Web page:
Despite to the intimations of what proves to be its ironic title (all that?s absent is an exclamation point), Beetle Queen Conquers Tokyo is not a new addition to the nation?s durable canon of rampaging monster movies. Rather, it?s an attempt to resolve this collective bug love ? which remains as pervasive today as ever ? with the philosophical mores on which Japanese culture was founded.
Charting the evolution of a national ontology through a people?s shared obsession with insects is certainly a singular proposition, particularly when closing focus on such a people-dense capital as Tokyo, whose towering highrises suggest human honeycombs and whose citizens, when viewed from a moth?s-eye vantage, seem to navigate the city?s teeming urban channels like drone ants. It?s a shame, then, that American documentarian Jessica Oreck ? an animal keeper at New York?s American Museum of Natural History ? struggles to maintain both audience interest and a cogent thesis throughout her feature debut. Thanks to the inherent otherworldliness of the bugs themselves (a miscellany ranging from stag beetles and moon moths to hornets and silkworms appear); some stylish, trance-like transitional interludes; and a quirky score which appropriately shrills with synthesised chirrups, Beetle Queen might move to the pleasing rhythms of a J-pop daydream, but its slender poetry is achieved at the expense of insight.
A breathy, Japanese-language voice over exhaustively explicates the historical origins of Japan?s infatuation with all things six-legged. We learn of the notion of mono no aware ? which approximates ?a sympathy to transience? ? and hear haiku after haiku after haiku after haiku authored in honour of a venerable, minimalist Japan that ?rejoices in the miniscule.? (Hence the traditions of bonsai, zen gardens and yes, haiku, which downscale the unfathomably great so as to permit human contemplation). An affinity with the ephemeral and an ennobling of the Lilliputian, it seems, have informed the Japanese consciousness for centuries. With this context, a collective enchantment with insects is easy to understand.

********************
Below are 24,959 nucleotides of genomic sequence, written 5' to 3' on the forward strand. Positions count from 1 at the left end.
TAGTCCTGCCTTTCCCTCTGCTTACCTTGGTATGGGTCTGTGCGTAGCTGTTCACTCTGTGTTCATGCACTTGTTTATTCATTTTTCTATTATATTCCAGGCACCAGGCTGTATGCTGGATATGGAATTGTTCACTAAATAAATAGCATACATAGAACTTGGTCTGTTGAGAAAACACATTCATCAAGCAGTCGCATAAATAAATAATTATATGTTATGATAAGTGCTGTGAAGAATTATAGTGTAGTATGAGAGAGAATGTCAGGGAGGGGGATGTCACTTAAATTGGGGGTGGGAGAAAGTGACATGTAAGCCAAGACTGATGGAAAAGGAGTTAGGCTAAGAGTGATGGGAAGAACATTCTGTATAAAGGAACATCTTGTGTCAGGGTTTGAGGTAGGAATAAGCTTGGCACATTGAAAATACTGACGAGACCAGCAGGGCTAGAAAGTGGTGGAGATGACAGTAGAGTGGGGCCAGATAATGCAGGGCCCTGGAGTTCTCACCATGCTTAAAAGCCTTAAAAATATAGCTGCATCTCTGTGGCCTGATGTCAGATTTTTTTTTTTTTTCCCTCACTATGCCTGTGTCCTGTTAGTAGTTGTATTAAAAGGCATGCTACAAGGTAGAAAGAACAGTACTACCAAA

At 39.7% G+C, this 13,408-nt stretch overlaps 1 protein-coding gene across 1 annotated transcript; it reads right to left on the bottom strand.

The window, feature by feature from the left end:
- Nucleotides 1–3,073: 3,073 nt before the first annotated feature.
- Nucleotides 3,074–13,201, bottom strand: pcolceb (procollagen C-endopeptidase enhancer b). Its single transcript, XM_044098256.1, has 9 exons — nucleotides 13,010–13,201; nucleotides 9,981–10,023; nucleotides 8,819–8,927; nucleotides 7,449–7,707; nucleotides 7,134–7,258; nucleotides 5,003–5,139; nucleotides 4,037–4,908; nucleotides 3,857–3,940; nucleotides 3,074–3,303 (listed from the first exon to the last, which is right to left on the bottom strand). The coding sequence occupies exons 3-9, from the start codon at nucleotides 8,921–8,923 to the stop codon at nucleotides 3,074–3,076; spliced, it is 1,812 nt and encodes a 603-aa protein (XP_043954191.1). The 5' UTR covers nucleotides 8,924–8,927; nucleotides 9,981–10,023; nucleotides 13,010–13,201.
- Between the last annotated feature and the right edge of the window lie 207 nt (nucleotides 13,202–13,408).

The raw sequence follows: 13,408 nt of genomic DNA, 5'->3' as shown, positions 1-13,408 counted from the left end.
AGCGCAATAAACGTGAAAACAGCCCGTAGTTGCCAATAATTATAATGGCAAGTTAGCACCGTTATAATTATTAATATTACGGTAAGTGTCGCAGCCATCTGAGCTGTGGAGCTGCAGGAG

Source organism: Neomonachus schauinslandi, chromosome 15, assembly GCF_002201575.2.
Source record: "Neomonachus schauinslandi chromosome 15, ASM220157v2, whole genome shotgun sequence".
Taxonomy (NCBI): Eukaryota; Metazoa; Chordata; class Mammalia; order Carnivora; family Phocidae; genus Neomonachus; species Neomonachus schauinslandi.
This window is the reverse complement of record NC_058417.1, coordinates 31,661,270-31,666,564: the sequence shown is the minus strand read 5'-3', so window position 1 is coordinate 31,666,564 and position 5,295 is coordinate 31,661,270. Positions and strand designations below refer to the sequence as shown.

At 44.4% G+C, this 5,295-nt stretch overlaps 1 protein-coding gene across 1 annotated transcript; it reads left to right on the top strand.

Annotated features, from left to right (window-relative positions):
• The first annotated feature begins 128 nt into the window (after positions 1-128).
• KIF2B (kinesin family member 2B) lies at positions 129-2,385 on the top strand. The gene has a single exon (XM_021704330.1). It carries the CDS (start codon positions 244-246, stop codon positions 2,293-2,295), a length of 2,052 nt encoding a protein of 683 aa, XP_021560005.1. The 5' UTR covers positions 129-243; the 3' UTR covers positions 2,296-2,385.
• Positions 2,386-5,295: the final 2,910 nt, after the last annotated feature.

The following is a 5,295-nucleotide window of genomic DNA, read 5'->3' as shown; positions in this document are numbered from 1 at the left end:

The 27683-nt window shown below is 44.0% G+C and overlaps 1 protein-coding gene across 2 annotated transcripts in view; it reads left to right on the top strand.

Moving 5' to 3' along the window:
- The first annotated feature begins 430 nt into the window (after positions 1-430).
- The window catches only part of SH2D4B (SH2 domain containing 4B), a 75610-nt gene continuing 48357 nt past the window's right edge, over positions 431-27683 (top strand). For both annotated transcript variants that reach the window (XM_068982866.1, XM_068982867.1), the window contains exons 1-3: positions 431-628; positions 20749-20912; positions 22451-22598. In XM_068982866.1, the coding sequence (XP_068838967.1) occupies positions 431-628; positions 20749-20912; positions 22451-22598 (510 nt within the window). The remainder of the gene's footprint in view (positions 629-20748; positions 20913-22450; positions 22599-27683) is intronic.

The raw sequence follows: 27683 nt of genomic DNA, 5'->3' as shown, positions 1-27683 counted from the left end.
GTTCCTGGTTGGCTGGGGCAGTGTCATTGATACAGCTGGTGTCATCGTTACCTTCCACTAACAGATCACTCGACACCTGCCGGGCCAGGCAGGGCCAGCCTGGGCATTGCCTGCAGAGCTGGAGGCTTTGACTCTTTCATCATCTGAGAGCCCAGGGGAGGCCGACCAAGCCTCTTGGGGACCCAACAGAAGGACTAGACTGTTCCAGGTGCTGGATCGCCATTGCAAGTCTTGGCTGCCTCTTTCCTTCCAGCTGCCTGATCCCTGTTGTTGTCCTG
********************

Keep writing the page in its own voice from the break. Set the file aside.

It?s all interesting enough, but glaringly ignored is the more pertinent issue of how this once deferential relationship has of late been perverted by the rising westernisation of Japanese culture. While the Emperors of old once commissioned versical tributes to noble dragonflies and were then happy to leave nature to its course, Beetle Queen reveals ? seemingly by accident ? a modern industry of insect enthusiasts apathetic to the ecological implications of their pastime. We?re shown bustling beetle bazaars, meet profiteering bug hunters (?Bugs paid for this Ferrari,? boasts one) and visit specialty dealerships dedicated to the vending of rare and exotic specimens. All the while, the narration insists the enthusiasm remains age-old and respectful, but Oreck?s footage betrays a contradictory actuality: gone is the spiritual affiliation with insects so stubbornly averred by the filmmaker and fÍted those bygone poets; in its place is an obsession as plainly commercial as Pokťmon.
There?s a compelling parallel to drawn between the commodification of insect interest and Tokyo?s latter-last-century emergence as one of the world?s most rampantly consumerist metropolises, but that?s perhaps fodder for a cannier film. Oreck declines scrutinising her two-legged subjects too closely, and instead contents in parading cute cultural curios and nostalgia-cocooned antiquity. Her Beetle Queen tests the patience for this, but at least its director seems so at bliss, off, as she is, with the fireflies.